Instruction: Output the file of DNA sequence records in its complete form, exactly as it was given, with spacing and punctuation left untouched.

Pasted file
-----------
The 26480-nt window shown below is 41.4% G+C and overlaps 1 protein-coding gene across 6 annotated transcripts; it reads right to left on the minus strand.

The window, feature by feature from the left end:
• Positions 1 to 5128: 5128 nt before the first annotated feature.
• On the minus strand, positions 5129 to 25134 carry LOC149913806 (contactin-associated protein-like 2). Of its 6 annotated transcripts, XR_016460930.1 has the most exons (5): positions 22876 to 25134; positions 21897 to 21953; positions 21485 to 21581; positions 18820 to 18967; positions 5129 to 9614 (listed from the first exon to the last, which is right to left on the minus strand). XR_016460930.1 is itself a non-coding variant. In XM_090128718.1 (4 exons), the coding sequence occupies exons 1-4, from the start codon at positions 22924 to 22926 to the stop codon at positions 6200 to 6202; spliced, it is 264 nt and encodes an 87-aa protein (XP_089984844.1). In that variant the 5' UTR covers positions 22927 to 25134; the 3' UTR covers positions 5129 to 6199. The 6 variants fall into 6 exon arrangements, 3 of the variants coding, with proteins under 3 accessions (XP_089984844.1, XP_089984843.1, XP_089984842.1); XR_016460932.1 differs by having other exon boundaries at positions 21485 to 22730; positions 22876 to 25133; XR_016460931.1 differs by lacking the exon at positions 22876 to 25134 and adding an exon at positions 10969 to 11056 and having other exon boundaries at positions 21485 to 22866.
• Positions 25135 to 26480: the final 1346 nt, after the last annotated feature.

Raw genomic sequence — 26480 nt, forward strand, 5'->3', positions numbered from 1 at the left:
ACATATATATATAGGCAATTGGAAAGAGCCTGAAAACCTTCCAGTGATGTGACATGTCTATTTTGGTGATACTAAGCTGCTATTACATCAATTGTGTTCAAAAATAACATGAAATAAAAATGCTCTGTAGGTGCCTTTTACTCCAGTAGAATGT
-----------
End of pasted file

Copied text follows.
The 26480-nt window shown below is 41.4% G+C and overlaps 1 protein-coding gene across 6 annotated transcripts; it reads right to left on the minus strand.

The window, feature by feature from the left end:
• Positions 1 to 5128: 5128 nt before the first annotated feature.
• On the minus strand, positions 5129 to 25134 carry LOC149913806 (contactin-associated protein-like 2). Of its 6 annotated transcripts, XR_016460930.1 has the most exons (5): positions 22876 to 25134; positions 21897 to 21953; positions 21485 to 21581; positions 18820 to 18967; positions 5129 to 9614 (listed from the first exon to the last, which is right to left on the minus strand). XR_016460930.1 is itself a non-coding variant. In XM_090128718.1 (4 exons), the coding sequence occupies exons 1-4, from the start codon at positions 22924 to 22926 to the stop codon at positions 6200 to 6202; spliced, it is 264 nt and encodes an 87-aa protein (XP_089984844.1). In that variant the 5' UTR covers positions 22927 to 25134; the 3' UTR covers positions 5129 to 6199. The 6 variants fall into 6 exon arrangements, 3 of the variants coding, with proteins under 3 accessions (XP_089984844.1, XP_089984843.1, XP_089984842.1); XR_016460932.1 differs by having other exon boundaries at positions 21485 to 22730; positions 22876 to 25133; XR_016460931.1 differs by lacking the exon at positions 22876 to 25134 and adding an exon at positions 10969 to 11056 and having other exon boundaries at positions 21485 to 22866.
• Positions 25135 to 26480: the final 1346 nt, after the last annotated feature.

Raw genomic sequence — 26480 nt, forward strand, 5'->3', positions numbered from 1 at the left:
ACATATATATATAGGCAATTGGAAAGAGCCTGAAAACCTTCCAGTGATGTGACATGTCTATTTTGGTGATACTAAGCTGCTATTACATCAATTGTGTTCAAAAATAACATGAAATAAAAATGCTCTGTAGGTGCCTTTTACTCCAGTAGAATGT